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Annex Research’ Five-year Forecast for IBM

Stagnant Revenues, Declining Earnings

The Elusive Century Mark: Why Big Blue Won’t Be a $100 Billion Company

PHOENIX, June 1, 2000 – John Akers, IBM chairman in the good old days when the company looked omnipotent, predicted in a January 1985 interview with the New York Times that the Big Blue would become a $180 billion company during his expected 10-year tenure at the helm (i.e., by 1994).

It didn’t happen, of course.  By 1994, IBM was “only” a $64 billion company, and Akers was history, having been given the boot by the Board in January 1993.

When Lou Gerstner succeeded Akers in April 1993, the first priority of the new IBM chairman was to stop the hemorrhaging of what was left of a once great computer company, whose revenues and profits had grown for eight decades at double the rate of the U.S. gross domestic product (12% vs. 6%). 

By May 1994, Gerstner and his new lieutenants were done wielding their axes and carrying out deep cuts in personnel and materiel.  (Incidentally, the downsizing plans had been prepared under Akers, but the former IBM chairman did not have the nerve to implement them.  It was easier, of course, for the new broom to sweep clean).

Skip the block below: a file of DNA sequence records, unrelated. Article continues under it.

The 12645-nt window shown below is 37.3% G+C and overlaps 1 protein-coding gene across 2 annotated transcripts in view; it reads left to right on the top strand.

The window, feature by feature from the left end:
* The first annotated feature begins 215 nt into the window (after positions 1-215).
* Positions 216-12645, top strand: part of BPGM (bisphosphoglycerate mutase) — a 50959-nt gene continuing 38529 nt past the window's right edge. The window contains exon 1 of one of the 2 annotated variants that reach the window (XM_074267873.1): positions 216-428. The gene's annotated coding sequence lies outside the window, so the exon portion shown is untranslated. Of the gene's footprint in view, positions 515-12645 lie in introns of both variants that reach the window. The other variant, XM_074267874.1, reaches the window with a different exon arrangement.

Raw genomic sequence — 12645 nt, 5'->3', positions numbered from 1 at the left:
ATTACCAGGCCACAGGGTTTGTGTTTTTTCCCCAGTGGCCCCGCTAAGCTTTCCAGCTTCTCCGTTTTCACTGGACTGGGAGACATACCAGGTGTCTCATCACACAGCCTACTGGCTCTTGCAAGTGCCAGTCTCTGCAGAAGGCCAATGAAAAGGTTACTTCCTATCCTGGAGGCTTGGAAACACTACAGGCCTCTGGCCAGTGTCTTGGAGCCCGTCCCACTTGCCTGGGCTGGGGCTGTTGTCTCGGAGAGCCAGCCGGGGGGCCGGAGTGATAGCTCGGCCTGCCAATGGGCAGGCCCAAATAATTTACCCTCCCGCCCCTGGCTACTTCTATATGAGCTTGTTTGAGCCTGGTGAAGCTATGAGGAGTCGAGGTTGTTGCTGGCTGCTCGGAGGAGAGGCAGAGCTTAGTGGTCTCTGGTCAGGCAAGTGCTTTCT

Ever since May 1994, the name of the game and the IBM leaders’ main challenge had been generating new growth.  Ever since 1994, the computer industry was practically bursting at the seams, driven by an explosive growth of the Internet and related e-commerce applications.

And how have the IBM leaders met such a challenge under more than favorable economic and IT market conditions?  Well, you be the judge.  IBM revenues grew at a compound annual growth rate of 6% between 1994 and 1999, half of the company’s growth rate for the prior 82 years!  As of 1999, IBM was an $87.7 billion-company, not even half of Akers’ pipe dream for 1994.

Text Box:

IBM’s Downhill

That’s the good news.

That’s the good news?

Yes, because from now on, the outlook for IBM under its present management and on its current course is all downhill. 

All downhill?

Yes.

Isn’t that good?